Rule Limiting "Golden Parachutes" and Indemnification
The FDIC Board
of Directors has issued a final rule that, with certain exceptions,
prohibits troubled holdinq companies, hanks and thrifts from making
"golden parachute" payments. These are typically large cash payments
to executives who resign Just before an institution is closed or
sold. The new rule also limits the ability of any holding company
or FDIC-insured institution to pay the liabilities or legal expenses
of an employee or director who is subject to an enforcement proceeding.
A copy of the final rule is attached.
was issued under authority granted by the Crime Control Act of 1990,
which includes provisions designed to stop abuses in golden parachutes
and indemnification payments. The law permits the FDIC to prohibit
or limit golden parachute and indemnification payments but provides
several exceptions. The agency first proposed rules in this area
in 1991, and then issued a second proposal for additional comment
in March of last year. The final rule, which is similar to the 1995
proposal, becomes effective on April 1, 1996. It applies to all
FDIC-insured financial institutions and their holding companies.
of this regulation, a golden parachute generally is defined as any
payment to an "institution-affiliated party" (typically an officer
or director) while an institution is in a troubled condition and
is contingent on this person's resignation. The FDIC has encountered
past abuses with golden parachutes when institutions pay substantial
sums to top executives who decide to resign after the institution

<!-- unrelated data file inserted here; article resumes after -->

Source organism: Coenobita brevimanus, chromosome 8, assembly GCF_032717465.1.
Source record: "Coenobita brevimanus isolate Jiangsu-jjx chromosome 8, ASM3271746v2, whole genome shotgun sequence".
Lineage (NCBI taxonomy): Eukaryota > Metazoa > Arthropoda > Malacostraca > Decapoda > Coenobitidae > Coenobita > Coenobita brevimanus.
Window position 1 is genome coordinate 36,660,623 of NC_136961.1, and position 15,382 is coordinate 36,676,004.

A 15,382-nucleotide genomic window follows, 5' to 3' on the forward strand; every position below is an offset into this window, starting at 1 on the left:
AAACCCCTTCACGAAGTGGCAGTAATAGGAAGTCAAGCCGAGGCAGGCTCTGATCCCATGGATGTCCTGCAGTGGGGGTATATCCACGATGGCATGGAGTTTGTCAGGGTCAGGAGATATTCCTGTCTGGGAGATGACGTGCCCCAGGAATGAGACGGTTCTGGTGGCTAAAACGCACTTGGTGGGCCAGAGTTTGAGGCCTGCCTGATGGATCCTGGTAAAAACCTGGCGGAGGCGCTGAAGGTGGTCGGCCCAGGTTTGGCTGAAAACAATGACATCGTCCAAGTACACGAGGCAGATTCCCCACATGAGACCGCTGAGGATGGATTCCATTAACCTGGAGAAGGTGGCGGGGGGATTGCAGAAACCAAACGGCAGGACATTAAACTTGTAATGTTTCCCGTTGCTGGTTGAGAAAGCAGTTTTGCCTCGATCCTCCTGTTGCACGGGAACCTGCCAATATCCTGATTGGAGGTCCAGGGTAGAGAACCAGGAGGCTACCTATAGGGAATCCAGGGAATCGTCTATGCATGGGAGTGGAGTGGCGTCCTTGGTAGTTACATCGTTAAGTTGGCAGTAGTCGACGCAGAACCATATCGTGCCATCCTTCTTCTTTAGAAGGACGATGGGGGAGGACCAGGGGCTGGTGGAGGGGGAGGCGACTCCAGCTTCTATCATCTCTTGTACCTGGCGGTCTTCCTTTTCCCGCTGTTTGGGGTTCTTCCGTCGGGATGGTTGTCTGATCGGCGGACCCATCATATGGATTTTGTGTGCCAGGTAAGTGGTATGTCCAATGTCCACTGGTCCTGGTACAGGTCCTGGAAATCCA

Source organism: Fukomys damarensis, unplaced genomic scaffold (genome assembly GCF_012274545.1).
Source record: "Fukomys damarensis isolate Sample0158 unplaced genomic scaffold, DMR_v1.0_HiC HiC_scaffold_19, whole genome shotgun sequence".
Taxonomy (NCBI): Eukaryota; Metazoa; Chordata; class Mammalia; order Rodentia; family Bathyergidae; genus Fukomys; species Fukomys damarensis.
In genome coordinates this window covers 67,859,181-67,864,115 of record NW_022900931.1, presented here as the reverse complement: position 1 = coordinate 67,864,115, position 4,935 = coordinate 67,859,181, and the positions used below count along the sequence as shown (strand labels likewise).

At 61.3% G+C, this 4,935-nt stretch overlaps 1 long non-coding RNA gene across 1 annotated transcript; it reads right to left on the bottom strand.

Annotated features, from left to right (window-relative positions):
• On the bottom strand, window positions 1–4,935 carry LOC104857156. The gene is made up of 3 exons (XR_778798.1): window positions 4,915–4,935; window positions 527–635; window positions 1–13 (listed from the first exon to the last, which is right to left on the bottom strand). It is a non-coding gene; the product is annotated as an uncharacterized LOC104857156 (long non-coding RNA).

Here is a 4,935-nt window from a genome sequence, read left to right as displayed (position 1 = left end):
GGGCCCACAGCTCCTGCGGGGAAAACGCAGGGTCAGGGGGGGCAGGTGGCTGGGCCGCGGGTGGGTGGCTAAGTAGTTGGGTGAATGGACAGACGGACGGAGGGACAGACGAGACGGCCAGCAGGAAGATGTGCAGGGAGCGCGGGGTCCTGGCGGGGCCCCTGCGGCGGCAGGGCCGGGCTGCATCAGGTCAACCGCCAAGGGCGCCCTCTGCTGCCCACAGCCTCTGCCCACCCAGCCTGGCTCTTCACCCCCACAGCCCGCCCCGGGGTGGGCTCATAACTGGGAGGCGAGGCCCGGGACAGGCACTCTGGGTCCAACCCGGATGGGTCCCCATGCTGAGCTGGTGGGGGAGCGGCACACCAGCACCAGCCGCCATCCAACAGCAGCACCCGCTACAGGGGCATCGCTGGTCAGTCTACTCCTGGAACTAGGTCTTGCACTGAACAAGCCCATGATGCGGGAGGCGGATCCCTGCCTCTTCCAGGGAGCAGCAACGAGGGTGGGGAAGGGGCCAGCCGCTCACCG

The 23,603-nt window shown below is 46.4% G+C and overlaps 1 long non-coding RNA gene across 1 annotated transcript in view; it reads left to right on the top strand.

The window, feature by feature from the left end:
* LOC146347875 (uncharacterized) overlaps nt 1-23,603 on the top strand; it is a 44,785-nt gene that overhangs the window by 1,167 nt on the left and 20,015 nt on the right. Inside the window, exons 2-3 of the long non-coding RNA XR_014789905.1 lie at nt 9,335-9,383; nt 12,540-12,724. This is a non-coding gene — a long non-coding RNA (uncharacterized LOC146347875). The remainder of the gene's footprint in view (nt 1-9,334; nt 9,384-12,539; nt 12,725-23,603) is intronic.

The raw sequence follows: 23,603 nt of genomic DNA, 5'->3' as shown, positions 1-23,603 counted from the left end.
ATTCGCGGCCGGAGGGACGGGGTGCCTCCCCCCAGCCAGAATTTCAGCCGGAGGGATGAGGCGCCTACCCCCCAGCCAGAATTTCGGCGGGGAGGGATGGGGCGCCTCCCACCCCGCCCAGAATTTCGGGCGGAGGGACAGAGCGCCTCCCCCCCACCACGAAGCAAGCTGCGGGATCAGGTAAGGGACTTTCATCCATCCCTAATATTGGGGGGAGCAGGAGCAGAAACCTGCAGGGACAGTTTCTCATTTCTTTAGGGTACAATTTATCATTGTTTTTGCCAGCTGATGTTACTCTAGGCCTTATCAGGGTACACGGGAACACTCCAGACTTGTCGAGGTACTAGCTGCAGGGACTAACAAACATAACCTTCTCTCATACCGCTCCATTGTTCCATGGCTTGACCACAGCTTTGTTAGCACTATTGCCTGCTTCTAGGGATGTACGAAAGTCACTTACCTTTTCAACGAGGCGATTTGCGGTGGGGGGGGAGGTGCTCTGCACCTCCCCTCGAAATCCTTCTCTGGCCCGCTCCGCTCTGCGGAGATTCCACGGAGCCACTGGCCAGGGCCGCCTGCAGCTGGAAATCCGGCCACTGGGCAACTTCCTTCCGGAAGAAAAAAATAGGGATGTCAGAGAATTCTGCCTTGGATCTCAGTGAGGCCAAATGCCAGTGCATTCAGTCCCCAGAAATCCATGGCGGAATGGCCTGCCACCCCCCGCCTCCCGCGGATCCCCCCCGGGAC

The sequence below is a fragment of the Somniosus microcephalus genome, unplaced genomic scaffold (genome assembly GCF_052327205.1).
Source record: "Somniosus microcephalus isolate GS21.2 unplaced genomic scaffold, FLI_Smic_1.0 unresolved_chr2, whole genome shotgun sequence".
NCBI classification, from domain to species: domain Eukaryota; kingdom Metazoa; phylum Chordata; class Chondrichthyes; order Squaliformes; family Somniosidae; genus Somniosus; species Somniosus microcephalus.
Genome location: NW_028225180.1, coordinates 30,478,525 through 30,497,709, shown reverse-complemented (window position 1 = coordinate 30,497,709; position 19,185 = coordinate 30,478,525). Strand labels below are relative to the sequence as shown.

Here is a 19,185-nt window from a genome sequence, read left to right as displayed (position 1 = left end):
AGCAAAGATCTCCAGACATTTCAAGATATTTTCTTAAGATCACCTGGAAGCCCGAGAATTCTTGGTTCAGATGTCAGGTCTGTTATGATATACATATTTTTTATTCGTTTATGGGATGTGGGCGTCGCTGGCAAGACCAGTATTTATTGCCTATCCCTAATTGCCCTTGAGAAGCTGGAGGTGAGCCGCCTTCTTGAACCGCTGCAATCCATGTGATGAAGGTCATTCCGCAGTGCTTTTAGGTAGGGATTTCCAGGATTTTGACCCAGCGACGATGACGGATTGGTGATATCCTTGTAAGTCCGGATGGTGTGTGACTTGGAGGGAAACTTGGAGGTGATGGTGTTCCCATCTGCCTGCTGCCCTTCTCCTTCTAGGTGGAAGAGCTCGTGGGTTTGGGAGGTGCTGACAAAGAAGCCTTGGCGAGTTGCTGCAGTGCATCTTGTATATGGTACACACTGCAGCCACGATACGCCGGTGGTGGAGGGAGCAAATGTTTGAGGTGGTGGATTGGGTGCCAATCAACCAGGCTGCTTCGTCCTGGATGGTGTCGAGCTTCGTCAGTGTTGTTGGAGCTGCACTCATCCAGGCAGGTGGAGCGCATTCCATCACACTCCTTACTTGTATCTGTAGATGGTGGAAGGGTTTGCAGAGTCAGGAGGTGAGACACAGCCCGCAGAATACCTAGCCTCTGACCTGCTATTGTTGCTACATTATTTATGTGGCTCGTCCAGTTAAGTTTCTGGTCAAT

is troubled or immediately before the institution is sold or closed.
exceptions, the FDIC's final rule prohibits golden parachute agreements
or payments by troubled institutions, by troubled holding companies
or by healthy holding companies on behalf of a troubled subsidiary.
The exceptions include what may be considered legitimate business
expenses, such as: qualified retirement plans: nonqualified "bona
fide" deferred compensation plans: nondiscriminatory severance pay
plans: other types of common benefit plans: certain payments required
by state law; and death benefits.
exceptions are provided for in cases involving the hiring of a "white
knight" (a new manager to improve the institution's condition) or
when a troubled institution is sold without FDIC assistance. Under
the final rule, an institution or an institution-affiliated party
also can request FDIC permission to make or receive what would otherwise
be a prohibited golden parachute payment, or to enter into an agreement
to do so.
The FDIC believes
that individuals who violate banking laws should pay penalties and
legal expenses out of their own pockets and not be reimbursed by
insured institutions. This helps deter fraud and protect the deposit
The new rule
limiting indemnification payments applies to all FDIC- insured institutions,
their subsidiaries and affiliated depository institution holding
companies regardless of their financial health. Generally, the rule
prohibits indemnification payments made to or for an institution-affiliated
party in connection with a federal administrative or civil enforcement
action that results in a civil money penalty, removal from office,
prohibition from service or other penalties described in the attached
Federal Register notice.
are exceptions to this general prohibition. An institution or holding
company may purchase commercial insurance to cover expenses other
than judgments and penalties. Also, an institution or holding company
can pay "up front" for an employee's legal or other professional
expenses if: (1) its board of directors makes certain findings,
and (2) the employee agrees in writing to reimburse the institution
if the alleged violations of law, regulation or fiduciary duty are
the new regulation may be directed to Michael D. Jenkins, an Examination
Specialist in the Division of Supervision (202-898-6896), or Jeffrey
M. Kopchik, a Counsel in the Legal Division (202-898-3872).